We had the most exciting adventures in Southern Africa in 2017-2018.
I’v been asking this question ones in Belgium and couldn’t answer it at the moment.
How many countries in AFRICA!!!!
Surrounded by water from all directions, Africa is a continent with clearly determined and absolutely accurate borders. In the north it is separated from Europe by the Mediterranean Sea, in the northeast, is separated from Asia by the Suez Canal and farther by the Red Sea. From the east and southeast it is surrounded by the Indian Ocean, from the west by the Atlantic Ocean.
The total number of independent states in Africa is 54. The transcontinental country in this region is Egypt, having also a small part of its territory in Asia, on the other side of the Suez Canal, but politically it is a member of the African Union.
Among the African countries, the biggest one is Algeria, occupying around 7% of the continent’s territory. And the smallest nation is the Seychelles, the worldwide famous luxurious beach holiday destination, occupying 115 islands stretching along the mainland’s eastern coast.
The colourful Morocco is in the first place among the most popular travel spots in this part of the world, the second place belongs to South Africa, followed by Egypt and Tunisia.
This is one of the projects Afrikaya Tours is working on!
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A self-drive in the Kruger National Park or a safari in a private game reserve? A question asked by tourists and locals alike, time and time again. Surely the animals are the same? One could even argue that between the Kruger and a private game reserve such as the Sabi Sand or Timbavati one could see exactly the same elephant, since the animals have the luxury of roaming freely between the reserves. But that’s rubbish. And here’s why… Botswana has no fences.
My first ever sighting of a hyena was on a main road in the Kruger National Park – it was a hyena pup. What a sight! But instead of being able to follow the hyena through the bush in a 4×4, we were jostling for a vantage point with a bunch of other tourists. In a closed VW Golf. Heads and cameras were outstretched in an ungainly attempt to get a half-decent photo. After half an hour we reached the front of the queue and our reward was a 30 second view of the adorable pup before being hooted at – yes…hooted! Time to move on in search of our next impala.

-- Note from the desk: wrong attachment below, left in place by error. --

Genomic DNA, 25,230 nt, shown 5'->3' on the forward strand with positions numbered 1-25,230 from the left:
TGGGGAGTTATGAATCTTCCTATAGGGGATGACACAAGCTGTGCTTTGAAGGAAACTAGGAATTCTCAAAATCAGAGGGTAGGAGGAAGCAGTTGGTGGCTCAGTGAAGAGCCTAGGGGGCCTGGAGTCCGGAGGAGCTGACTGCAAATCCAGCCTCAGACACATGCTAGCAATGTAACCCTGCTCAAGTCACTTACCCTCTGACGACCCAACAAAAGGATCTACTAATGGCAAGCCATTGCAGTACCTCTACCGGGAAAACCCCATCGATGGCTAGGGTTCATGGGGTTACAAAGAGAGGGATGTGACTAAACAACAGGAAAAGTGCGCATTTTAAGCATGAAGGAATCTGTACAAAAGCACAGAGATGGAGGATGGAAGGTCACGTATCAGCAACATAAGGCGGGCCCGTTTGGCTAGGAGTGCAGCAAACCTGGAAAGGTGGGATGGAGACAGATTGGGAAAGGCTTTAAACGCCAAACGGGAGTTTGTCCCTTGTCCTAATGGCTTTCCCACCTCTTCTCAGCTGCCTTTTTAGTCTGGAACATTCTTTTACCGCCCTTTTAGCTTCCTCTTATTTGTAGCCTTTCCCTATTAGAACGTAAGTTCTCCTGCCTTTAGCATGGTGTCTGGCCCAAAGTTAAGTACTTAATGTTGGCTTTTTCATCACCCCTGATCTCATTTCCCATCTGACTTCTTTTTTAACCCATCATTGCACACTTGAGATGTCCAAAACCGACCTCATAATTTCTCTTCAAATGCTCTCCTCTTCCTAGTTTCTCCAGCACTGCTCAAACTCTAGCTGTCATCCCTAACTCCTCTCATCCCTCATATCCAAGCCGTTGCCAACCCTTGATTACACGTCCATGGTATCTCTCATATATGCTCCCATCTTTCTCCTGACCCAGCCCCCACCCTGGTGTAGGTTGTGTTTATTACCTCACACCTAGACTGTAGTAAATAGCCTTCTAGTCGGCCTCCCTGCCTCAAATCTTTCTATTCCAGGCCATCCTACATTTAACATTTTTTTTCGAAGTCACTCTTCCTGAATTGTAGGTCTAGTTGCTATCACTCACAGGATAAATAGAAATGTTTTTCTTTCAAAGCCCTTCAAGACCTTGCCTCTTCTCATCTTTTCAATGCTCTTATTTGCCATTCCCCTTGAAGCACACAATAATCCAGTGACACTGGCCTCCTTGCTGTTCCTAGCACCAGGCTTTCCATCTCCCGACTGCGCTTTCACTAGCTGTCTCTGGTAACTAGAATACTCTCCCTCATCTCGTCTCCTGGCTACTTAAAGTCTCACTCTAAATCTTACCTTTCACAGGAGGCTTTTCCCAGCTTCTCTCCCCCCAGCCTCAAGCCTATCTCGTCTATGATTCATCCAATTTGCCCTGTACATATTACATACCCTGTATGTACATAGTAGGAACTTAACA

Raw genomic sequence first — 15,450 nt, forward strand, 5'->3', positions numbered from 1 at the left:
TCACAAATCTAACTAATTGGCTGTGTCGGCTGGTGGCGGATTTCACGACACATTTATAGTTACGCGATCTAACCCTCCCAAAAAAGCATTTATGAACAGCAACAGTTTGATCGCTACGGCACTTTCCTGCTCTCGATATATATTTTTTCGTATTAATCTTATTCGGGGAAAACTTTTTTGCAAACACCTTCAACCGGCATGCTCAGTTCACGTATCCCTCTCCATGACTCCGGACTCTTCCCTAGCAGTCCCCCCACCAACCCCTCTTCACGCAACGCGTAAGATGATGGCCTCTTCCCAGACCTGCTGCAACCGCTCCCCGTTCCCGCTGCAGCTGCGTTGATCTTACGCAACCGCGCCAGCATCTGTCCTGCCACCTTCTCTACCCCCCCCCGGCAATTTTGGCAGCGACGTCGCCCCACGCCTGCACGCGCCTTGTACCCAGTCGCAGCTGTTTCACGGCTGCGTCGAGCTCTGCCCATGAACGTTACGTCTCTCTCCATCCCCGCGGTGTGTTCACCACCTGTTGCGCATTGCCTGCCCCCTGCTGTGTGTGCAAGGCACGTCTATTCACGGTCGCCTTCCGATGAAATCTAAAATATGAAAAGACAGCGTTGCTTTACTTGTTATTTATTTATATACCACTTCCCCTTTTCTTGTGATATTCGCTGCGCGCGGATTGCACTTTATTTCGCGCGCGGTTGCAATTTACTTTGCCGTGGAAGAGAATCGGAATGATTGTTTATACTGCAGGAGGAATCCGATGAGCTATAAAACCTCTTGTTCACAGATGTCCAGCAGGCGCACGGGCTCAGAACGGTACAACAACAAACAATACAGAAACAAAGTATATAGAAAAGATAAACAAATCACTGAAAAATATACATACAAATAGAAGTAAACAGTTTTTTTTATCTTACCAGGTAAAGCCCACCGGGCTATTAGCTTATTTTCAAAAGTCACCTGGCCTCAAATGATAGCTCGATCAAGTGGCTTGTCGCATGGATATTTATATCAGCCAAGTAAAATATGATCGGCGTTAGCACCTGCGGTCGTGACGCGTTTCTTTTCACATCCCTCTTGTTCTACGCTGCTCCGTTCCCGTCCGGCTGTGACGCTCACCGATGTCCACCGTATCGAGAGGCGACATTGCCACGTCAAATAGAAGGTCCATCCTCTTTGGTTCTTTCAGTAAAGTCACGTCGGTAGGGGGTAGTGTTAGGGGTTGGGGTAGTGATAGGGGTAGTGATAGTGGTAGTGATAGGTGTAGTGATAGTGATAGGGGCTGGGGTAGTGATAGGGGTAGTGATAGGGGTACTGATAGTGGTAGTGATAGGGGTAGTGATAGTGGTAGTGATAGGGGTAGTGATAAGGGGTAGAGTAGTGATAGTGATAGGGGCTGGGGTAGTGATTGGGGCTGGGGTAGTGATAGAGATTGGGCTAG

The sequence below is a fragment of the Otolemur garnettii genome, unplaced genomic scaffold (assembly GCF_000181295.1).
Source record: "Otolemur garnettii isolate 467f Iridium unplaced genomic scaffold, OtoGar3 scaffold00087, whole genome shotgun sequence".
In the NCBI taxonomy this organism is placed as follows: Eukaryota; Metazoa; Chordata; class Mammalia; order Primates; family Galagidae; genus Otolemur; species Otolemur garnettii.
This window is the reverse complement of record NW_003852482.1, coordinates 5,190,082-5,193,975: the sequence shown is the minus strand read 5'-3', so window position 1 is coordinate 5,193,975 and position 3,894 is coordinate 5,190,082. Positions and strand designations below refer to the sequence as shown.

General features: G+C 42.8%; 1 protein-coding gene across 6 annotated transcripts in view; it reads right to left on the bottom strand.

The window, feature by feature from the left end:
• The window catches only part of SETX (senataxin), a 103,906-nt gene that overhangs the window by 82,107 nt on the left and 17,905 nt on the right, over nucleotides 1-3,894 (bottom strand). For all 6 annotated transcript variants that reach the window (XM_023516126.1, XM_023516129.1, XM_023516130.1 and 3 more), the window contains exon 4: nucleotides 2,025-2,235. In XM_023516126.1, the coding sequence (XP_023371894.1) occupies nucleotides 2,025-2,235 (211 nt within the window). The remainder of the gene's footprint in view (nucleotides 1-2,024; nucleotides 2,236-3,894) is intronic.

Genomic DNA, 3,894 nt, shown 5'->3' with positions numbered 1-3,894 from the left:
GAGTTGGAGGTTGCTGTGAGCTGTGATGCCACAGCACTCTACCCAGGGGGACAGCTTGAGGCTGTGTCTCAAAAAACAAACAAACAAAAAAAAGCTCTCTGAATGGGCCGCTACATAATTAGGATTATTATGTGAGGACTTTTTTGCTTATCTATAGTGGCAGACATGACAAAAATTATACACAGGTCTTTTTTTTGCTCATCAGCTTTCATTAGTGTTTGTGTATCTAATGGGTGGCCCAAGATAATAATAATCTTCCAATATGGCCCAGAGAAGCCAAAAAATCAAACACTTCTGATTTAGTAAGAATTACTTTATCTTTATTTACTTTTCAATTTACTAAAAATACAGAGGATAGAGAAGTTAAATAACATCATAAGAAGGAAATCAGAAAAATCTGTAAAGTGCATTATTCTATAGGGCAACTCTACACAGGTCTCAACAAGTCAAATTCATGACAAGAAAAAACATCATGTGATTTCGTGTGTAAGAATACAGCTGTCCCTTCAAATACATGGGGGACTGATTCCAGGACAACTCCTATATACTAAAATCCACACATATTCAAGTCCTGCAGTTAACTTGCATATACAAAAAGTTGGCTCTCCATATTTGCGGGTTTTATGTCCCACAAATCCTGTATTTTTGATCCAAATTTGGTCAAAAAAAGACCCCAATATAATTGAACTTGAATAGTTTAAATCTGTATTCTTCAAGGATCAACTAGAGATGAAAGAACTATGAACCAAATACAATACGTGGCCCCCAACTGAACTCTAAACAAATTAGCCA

A real safari is about the overall experience. Tales over pre-dinner drinks from courageous rangers and the sudden use of the flash light during dinner to see the hippo in front of the deck all create the memories that urge us to return at the first opportunity. It’s about submerging yourself in an African fantasy while at the same time seeing real nature in all its spectacular (and at times brutal) glory. It’s about stepping up onto a safari vehicle in search of the Big 5. It’s about the thrill of marauding through the bush after a pack of wild dogs in hot pursuit of an impala.
Why is the game viewing better in a Private Game Reserve?
It’s private! No cars of other tourists in a dazzling array of blinding colours.
Safari vehicles can go off road. In a national park you will be limited to animals visible from the main roads.
The best and most knowledgeable rangers in the business work at the private game reserves.
Rangers are not restricted to national park hours, which means that they can go on night drives. It also means that you can stay as long as you want on a sighting!
Elevated, open-top safari vehicles give you the best view possible so you can get the perfect photo.
Rangers can lead walking safaris so that you can get that perfect photo right up the rhino’s nostril!
You might often hear about about ‘traversing rights’ in reference to your safari experience. So what are traversing rights? Traversing rights allow neighbouring lodges to drive on each others’ land which means more space for you to explore and find animals. The larger the traversing area the better! More land = more biodiversity. Limpopo, Mpumulanga and in KwaZulu-Natal.